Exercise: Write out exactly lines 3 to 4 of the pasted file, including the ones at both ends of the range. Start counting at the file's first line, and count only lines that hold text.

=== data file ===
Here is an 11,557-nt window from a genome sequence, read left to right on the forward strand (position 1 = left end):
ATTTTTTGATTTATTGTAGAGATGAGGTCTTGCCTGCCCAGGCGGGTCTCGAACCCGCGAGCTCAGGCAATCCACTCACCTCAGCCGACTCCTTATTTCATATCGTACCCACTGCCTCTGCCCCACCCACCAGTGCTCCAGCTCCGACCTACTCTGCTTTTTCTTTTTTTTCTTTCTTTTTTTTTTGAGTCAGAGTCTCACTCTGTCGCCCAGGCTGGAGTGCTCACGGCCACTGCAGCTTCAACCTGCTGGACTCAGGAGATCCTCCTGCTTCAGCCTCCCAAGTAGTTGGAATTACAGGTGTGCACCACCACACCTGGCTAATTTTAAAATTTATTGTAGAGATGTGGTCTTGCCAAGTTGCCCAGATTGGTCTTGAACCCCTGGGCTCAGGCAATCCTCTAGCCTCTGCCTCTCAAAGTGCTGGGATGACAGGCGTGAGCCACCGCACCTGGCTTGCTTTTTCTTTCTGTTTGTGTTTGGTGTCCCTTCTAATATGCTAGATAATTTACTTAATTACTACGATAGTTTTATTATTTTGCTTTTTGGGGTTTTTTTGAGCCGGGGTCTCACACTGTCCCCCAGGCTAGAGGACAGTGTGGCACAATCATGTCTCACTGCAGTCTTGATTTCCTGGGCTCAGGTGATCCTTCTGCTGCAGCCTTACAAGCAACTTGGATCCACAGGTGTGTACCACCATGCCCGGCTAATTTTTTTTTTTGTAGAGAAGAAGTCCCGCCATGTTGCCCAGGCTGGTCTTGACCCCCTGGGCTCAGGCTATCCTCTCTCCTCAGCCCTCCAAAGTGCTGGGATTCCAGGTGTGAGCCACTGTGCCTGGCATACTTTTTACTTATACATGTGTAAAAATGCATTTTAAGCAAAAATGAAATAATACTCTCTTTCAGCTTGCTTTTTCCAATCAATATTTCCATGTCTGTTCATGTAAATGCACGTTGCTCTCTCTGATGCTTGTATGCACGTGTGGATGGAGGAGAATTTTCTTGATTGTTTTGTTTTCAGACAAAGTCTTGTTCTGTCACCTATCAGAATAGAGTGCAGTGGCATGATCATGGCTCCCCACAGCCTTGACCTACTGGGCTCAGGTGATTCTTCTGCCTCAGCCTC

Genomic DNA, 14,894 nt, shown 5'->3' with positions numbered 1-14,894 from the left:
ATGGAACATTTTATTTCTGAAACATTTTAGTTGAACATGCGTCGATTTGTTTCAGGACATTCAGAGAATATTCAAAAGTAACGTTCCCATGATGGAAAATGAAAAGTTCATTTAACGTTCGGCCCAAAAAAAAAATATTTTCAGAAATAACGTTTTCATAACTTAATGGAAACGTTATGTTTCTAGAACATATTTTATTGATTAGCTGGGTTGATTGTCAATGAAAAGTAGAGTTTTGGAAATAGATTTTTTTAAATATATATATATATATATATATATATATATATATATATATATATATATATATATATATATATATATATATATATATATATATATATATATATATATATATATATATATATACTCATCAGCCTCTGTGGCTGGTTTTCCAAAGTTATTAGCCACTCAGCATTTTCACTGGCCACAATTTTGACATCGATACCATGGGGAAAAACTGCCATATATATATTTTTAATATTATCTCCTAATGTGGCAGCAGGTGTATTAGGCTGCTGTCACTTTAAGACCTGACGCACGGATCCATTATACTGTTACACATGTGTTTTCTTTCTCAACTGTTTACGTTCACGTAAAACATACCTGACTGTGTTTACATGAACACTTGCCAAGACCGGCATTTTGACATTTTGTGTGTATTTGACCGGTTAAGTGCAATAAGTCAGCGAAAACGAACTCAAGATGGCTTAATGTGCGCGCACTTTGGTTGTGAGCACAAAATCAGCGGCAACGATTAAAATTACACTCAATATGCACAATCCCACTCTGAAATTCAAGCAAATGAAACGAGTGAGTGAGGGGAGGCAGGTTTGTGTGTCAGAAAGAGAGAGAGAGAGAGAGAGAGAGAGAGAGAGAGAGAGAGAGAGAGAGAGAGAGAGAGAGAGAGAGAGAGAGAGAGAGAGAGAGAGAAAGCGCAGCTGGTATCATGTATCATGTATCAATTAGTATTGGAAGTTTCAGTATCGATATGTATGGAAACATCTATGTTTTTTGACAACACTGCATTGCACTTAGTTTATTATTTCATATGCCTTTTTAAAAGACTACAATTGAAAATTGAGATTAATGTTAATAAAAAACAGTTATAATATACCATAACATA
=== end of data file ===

Genomic DNA, 14,894 nt, shown 5'->3' with positions numbered 1-14,894 from the left:
ATGGAACATTTTATTTCTGAAACATTTTAGTTGAACATGCGTCGATTTGTTTCAGGACATTCAGAGAATATTCAAAAGTAACGTTCCCATGATGGAAAATGAAAAGTTCATTTAACGTTCGGCCCAAAAAAAAAATATTTTCAGAAATAACGTTTTCATAACTTAATGGAAACGTTATGTTTCTAGAACATATTTTATTGATTAGCTGGGTTGATTGTCAATGAAAAGTAGAGTTTTGGAAATAGATTTTTTTAAATATATATATATATATATATATATATATATATATATATATATATATATATATATATATATATATATATATATATATATATATATATATATATATATATATATATATATATACTCATCAGCCTCTGTGGCTGGTTTTCCAAAGTTATTAGCCACTCAGCATTTTCACTGGCCACAATTTTGACATCGATACCATGGGGAAAAACTGCCATATATATATTTTTAATATTATCTCCTAATGTGGCAGCAGGTGTATTAGGCTGCTGTCACTTTAAGACCTGACGCACGGATCCATTATACTGTTACACATGTGTTTTCTTTCTCAACTGTTTACGTTCACGTAAAACATACCTGACTGTGTTTACATGAACACTTGCCAAGACCGGCATTTTGACATTTTGTGTGTATTTGACCGGTTAAGTGCAATAAGTCAGCGAAAACGAACTCAAGATGGCTTAATGTGCGCGCACTTTGGTTGTGAGCACAAAATCAGCGGCAACGATTAAAATTACACTCAATATGCACAATCCCACTCTGAAATTCAAGCAAATGAAACGAGTGAGTGAGGGGAGGCAGGTTTGTGTGTCAGAAAGAGAGAGAGAGAGAGAGAGAGAGAGAGAGAGAGAGAGAGAGAGAGAGAGAGAGAGAGAGAGAGAGAGAGAGAGAGAGAGAGAGAGAAAGCGCAGCTGGTATCATGTATCATGTATCAATTAGTATTGGAAGTTTCAGTATCGATATGTATGGAAACATCTATGTTTTTTGACAACACTGCATTGCACTTAGTTTATTATTTCATATGCCTTTTTAAAAGACTACAATTGAAAATTGAGATTAATGTTAATAAAAAACAGTTATAATATACCATAACATA